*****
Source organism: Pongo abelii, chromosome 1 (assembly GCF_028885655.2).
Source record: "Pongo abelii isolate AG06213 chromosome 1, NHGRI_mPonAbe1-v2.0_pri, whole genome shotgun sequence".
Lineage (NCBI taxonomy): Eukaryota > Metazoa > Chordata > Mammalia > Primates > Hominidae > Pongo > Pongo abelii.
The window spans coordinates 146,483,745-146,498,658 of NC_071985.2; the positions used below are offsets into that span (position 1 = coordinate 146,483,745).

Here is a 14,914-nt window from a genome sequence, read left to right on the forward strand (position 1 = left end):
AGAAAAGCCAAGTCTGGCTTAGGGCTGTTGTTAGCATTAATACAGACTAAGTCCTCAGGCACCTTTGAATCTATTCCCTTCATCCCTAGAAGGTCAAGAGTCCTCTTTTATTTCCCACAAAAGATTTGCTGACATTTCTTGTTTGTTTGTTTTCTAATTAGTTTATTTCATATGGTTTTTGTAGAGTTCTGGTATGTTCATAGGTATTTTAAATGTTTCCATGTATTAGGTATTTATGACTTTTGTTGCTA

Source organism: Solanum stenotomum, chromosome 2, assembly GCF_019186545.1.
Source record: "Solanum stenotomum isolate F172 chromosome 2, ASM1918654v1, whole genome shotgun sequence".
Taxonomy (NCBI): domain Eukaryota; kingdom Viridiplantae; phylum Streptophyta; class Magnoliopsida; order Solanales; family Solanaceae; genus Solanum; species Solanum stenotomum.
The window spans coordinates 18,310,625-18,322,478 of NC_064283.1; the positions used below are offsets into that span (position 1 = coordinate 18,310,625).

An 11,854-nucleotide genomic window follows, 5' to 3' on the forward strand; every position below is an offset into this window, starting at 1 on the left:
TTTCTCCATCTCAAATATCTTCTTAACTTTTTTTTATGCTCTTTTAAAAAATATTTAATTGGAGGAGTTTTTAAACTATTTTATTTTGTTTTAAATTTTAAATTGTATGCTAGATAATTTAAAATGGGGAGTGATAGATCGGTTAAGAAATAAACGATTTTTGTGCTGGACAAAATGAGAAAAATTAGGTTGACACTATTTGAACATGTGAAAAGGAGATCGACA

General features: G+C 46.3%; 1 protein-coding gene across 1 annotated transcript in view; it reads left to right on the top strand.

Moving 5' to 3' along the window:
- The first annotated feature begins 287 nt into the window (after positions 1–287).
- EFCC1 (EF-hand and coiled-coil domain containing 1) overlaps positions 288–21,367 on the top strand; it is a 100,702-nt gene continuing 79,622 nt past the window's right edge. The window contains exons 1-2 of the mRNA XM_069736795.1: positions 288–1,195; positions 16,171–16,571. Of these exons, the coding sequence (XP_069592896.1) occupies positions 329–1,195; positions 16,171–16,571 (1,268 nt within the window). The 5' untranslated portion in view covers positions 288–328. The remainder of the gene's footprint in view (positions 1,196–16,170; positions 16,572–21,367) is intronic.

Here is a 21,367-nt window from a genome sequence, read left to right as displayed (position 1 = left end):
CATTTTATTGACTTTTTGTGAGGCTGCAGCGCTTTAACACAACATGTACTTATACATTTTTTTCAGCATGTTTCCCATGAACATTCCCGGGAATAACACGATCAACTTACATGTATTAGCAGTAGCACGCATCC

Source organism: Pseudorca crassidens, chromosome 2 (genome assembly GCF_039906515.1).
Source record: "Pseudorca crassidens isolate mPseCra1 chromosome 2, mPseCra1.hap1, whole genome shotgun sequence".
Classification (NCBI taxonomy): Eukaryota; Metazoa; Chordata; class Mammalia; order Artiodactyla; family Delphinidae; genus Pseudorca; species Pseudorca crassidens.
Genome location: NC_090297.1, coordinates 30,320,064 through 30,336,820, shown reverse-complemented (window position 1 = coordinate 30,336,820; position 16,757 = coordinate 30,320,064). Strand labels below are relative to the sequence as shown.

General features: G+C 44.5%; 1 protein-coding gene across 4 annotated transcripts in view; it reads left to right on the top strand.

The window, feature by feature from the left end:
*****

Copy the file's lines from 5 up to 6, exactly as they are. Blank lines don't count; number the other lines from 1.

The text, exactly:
Here is a 14,914-nt window from a genome sequence, read left to right on the forward strand (position 1 = left end):
AGAAAAGCCAAGTCTGGCTTAGGGCTGTTGTTAGCATTAATACAGACTAAGTCCTCAGGCACCTTTGAATCTATTCCCTTCATCCCTAGAAGGTCAAGAGTCCTCTTTTATTTCCCACAAAAGATTTGCTGACATTTCTTGTTTGTTTGTTTTCTAATTAGTTTATTTCATATGGTTTTTGTAGAGTTCTGGTATGTTCATAGGTATTTTAAATGTTTCCATGTATTAGGTATTTATGACTTTTGTTGCTA